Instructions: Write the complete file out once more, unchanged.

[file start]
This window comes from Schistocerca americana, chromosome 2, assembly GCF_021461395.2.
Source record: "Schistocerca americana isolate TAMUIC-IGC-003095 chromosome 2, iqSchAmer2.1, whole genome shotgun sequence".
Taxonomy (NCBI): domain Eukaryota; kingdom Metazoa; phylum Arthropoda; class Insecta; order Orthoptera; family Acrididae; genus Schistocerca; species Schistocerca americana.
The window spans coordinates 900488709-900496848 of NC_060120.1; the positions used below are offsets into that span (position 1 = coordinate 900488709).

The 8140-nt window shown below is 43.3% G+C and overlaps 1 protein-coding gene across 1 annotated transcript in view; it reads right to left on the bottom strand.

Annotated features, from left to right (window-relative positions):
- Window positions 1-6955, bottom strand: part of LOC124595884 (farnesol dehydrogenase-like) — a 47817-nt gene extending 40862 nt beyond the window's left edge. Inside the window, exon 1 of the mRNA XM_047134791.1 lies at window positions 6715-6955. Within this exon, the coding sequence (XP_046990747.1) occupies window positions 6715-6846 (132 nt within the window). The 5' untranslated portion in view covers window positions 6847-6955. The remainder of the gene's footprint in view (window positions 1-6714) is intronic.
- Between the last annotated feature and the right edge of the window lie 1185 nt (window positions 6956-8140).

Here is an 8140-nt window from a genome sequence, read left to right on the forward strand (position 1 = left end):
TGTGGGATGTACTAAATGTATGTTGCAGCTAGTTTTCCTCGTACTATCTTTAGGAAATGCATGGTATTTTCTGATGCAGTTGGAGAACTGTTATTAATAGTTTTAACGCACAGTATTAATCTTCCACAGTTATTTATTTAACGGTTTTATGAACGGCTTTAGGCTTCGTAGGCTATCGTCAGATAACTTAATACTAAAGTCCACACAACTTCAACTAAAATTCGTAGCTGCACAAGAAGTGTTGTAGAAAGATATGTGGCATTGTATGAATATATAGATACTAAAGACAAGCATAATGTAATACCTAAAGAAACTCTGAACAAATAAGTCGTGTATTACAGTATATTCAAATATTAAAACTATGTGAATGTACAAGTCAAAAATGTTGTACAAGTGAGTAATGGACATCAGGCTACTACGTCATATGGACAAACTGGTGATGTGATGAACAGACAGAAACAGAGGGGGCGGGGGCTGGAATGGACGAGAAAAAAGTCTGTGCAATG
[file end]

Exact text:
This window comes from Schistocerca americana, chromosome 2, assembly GCF_021461395.2.
Source record: "Schistocerca americana isolate TAMUIC-IGC-003095 chromosome 2, iqSchAmer2.1, whole genome shotgun sequence".
Taxonomy (NCBI): domain Eukaryota; kingdom Metazoa; phylum Arthropoda; class Insecta; order Orthoptera; family Acrididae; genus Schistocerca; species Schistocerca americana.
The window spans coordinates 900488709-900496848 of NC_060120.1; the positions used below are offsets into that span (position 1 = coordinate 900488709).

The 8140-nt window shown below is 43.3% G+C and overlaps 1 protein-coding gene across 1 annotated transcript in view; it reads right to left on the bottom strand.

Annotated features, from left to right (window-relative positions):
- Window positions 1-6955, bottom strand: part of LOC124595884 (farnesol dehydrogenase-like) — a 47817-nt gene extending 40862 nt beyond the window's left edge. Inside the window, exon 1 of the mRNA XM_047134791.1 lies at window positions 6715-6955. Within this exon, the coding sequence (XP_046990747.1) occupies window positions 6715-6846 (132 nt within the window). The 5' untranslated portion in view covers window positions 6847-6955. The remainder of the gene's footprint in view (window positions 1-6714) is intronic.
- Between the last annotated feature and the right edge of the window lie 1185 nt (window positions 6956-8140).

Here is an 8140-nt window from a genome sequence, read left to right on the forward strand (position 1 = left end):
TGTGGGATGTACTAAATGTATGTTGCAGCTAGTTTTCCTCGTACTATCTTTAGGAAATGCATGGTATTTTCTGATGCAGTTGGAGAACTGTTATTAATAGTTTTAACGCACAGTATTAATCTTCCACAGTTATTTATTTAACGGTTTTATGAACGGCTTTAGGCTTCGTAGGCTATCGTCAGATAACTTAATACTAAAGTCCACACAACTTCAACTAAAATTCGTAGCTGCACAAGAAGTGTTGTAGAAAGATATGTGGCATTGTATGAATATATAGATACTAAAGACAAGCATAATGTAATACCTAAAGAAACTCTGAACAAATAAGTCGTGTATTACAGTATATTCAAATATTAAAACTATGTGAATGTACAAGTCAAAAATGTTGTACAAGTGAGTAATGGACATCAGGCTACTACGTCATATGGACAAACTGGTGATGTGATGAACAGACAGAAACAGAGGGGGCGGGGGCTGGAATGGACGAGAAAAAAGTCTGTGCAATG